- Lloyds Banking Group responds to the outcome of Cranston review
- HSBC makes changes to its senior management team
- International digital money transfer transactions to reach two billion by 2024, says Juniper
- Nomura to acquire Greentech Capital Advisors
- Saga launches global, stabilised, digital currency controlled by its holders
- Mortgage rates continue to favour first-time buyers, says Moneyfacts
- Santander commits to becoming carbon neutral in 2020 expired
- CoinBurp CEO says ‘crypto’ 100,000 times for Christmas homeless charity campaign expired
- Majority of workers borrow to pay for Christmas, finds Hastee expired
- FCA responds to Review into LBG’s handling of customers of fraud at HBOS Reading expired
- LINE Pay Taiwan collaborates with six Major international payment brands expired
- Late payments to SMEs double in 2019, finds MarketFinance expired
2nd August 2019
Capital One breach: Cloud services come with unique security risks, says Vectra
Responding to the news of the Capital One data breach, Matt Walmsley, EMEA Director at Vectra, said:
“Capital One didn’t even know they’d been breached until an external party notified of them on Wednesday 17th July that their customer data appeared to be showing up on GitHub. Yet again we see another big breach where defensive controls fail and detection capabilities are found wanting. In this case it seems that technical configuring mistakes in firewalls provided an opening and a motivated insider within the cloud service provider.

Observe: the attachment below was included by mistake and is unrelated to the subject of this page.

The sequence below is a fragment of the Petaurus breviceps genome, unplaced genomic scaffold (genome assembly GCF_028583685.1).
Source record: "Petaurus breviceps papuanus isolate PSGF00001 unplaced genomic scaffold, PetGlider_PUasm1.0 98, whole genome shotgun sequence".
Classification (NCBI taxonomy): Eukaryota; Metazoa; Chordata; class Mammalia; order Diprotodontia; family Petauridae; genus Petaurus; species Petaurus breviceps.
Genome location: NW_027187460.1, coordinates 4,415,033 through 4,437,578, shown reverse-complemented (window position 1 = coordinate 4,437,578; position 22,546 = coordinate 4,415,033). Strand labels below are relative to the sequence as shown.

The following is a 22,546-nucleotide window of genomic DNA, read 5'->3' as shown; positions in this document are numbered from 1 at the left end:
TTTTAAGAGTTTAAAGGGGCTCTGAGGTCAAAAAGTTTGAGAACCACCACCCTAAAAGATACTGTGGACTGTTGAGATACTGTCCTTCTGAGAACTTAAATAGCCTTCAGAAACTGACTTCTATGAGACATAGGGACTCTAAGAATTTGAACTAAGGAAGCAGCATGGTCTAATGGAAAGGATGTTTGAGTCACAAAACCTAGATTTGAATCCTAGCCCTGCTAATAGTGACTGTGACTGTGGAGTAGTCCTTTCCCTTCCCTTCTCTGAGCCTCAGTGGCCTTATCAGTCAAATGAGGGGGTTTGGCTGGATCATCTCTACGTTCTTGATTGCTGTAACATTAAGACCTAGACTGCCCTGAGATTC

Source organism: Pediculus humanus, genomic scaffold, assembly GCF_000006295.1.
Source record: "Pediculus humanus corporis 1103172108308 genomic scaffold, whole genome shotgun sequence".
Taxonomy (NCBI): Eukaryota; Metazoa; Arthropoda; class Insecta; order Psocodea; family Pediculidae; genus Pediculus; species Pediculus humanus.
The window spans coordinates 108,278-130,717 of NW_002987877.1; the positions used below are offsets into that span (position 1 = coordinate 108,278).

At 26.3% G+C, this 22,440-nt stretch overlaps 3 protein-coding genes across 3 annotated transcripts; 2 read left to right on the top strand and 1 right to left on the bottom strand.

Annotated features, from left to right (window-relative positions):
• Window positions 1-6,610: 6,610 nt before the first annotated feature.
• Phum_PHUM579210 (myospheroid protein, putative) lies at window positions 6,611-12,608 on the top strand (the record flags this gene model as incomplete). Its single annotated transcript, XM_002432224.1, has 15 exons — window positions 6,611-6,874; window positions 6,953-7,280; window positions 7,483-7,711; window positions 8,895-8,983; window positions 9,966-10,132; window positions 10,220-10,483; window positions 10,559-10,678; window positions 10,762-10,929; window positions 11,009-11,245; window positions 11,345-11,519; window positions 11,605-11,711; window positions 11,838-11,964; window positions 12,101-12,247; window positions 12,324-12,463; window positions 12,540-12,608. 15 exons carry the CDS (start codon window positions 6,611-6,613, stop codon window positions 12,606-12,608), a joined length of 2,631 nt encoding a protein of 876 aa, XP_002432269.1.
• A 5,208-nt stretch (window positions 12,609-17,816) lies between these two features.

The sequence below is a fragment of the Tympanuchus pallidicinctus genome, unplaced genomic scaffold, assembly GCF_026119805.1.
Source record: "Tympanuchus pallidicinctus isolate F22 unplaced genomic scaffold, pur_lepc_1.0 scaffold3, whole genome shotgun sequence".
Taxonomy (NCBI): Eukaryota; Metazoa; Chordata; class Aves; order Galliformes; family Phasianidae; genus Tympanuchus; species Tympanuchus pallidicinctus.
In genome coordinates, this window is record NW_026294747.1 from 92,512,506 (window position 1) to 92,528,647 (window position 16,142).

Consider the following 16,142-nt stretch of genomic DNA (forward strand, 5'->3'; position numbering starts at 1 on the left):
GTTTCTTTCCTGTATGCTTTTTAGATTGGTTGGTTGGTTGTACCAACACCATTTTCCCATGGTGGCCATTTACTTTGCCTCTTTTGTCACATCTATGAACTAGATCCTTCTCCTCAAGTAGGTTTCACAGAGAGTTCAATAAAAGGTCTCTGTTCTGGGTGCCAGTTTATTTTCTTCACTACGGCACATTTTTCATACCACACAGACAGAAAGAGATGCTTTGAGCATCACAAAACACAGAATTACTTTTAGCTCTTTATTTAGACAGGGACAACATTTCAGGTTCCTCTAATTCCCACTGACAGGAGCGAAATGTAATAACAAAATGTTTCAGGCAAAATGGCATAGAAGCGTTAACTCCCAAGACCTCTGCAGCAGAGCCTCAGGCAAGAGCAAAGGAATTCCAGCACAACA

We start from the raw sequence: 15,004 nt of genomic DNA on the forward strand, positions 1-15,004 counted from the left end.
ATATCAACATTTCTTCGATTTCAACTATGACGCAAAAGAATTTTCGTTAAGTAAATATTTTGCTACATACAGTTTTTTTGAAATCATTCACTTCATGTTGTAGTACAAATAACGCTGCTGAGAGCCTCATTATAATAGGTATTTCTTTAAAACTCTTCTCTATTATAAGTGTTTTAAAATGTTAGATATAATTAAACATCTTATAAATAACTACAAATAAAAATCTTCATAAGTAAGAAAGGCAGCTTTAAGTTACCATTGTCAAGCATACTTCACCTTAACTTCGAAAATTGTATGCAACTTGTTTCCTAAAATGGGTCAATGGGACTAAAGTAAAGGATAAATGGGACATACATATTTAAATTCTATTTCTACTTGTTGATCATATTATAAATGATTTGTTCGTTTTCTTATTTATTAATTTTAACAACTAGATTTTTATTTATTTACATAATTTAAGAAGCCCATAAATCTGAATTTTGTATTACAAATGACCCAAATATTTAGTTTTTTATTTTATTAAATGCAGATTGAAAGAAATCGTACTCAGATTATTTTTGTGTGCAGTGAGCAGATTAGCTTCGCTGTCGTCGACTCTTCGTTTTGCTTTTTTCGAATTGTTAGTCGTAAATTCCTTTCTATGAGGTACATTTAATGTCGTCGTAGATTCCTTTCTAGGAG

“Cloud services, with all their many benefits, also come with unique security risks to be managed such as attacks directly aimed at Cloud PaaS using stolen credentials, which would remain invisible to workload and cloud instance-centric security controls. Pervasive visibility across the enterprise, agnostic of environment type, is fundamental to security success.
“The task of quickly spotting the attacker behaviour, particularly when they are using legitimate tools and services for nefarious means, is beyond the speed and scale of humans alone. AI is now being used to combat cybersecurity adversaries by analysing digital communications in real time and spotting the hidden signals to identify nefarious behaviour whether they’re in the cloud or operating in your local infrastructure.
"AI can also ‘tie together’ the weak signals from the cloud and local infrastructure to identify the developing attack and enable security teams to quickly identify and stop cyberattacks before they’re able to wreak havoc.
“Given the recent fines Equifax have just been hit with, Capital One should expect deep and extended inspection, and putative fines if found to be culpable in the breach.”